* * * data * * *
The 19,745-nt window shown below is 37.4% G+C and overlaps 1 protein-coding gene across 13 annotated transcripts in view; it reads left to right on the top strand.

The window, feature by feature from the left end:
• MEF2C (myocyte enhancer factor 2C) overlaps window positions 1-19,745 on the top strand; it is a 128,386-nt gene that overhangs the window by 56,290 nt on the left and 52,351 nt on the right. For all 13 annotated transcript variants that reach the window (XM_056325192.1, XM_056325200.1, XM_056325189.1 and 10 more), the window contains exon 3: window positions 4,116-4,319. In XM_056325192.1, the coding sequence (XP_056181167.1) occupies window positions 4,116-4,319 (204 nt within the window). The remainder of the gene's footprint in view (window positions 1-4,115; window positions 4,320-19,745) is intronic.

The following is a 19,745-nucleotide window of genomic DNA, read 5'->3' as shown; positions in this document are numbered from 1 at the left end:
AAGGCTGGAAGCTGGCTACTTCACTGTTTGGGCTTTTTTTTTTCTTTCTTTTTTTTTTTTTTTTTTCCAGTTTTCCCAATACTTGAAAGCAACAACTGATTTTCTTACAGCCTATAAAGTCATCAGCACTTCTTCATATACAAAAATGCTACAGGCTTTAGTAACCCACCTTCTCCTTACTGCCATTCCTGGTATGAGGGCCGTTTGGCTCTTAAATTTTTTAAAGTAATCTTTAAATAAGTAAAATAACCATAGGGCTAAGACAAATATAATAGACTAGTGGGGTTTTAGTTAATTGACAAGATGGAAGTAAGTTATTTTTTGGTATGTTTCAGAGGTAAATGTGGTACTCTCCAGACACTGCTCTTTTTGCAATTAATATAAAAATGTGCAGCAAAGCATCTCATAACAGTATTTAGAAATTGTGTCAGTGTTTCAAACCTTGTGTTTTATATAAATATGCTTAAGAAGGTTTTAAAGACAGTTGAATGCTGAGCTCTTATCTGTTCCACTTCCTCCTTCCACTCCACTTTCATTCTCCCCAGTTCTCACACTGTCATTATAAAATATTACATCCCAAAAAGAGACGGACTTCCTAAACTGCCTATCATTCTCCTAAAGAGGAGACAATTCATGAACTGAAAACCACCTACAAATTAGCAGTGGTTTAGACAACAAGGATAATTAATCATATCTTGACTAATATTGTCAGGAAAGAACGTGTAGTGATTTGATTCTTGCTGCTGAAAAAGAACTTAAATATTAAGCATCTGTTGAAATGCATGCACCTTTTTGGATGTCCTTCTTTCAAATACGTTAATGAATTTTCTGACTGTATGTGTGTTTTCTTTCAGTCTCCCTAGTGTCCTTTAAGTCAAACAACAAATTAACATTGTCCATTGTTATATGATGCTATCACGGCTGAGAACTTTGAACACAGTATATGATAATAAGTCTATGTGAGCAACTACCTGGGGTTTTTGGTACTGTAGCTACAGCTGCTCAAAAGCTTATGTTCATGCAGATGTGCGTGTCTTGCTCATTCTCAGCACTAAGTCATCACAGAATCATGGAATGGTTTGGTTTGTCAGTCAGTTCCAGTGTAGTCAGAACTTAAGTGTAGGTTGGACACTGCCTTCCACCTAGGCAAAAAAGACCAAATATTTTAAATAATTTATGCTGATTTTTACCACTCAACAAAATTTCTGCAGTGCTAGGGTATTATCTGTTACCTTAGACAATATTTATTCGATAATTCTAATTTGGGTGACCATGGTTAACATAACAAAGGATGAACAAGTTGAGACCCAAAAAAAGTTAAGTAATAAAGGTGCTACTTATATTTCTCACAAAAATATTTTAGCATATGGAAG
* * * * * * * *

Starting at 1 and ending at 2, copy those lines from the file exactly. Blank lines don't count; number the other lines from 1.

The 19,745-nt window shown below is 37.4% G+C and overlaps 1 protein-coding gene across 13 annotated transcripts in view; it reads left to right on the top strand.

The window, feature by feature from the left end: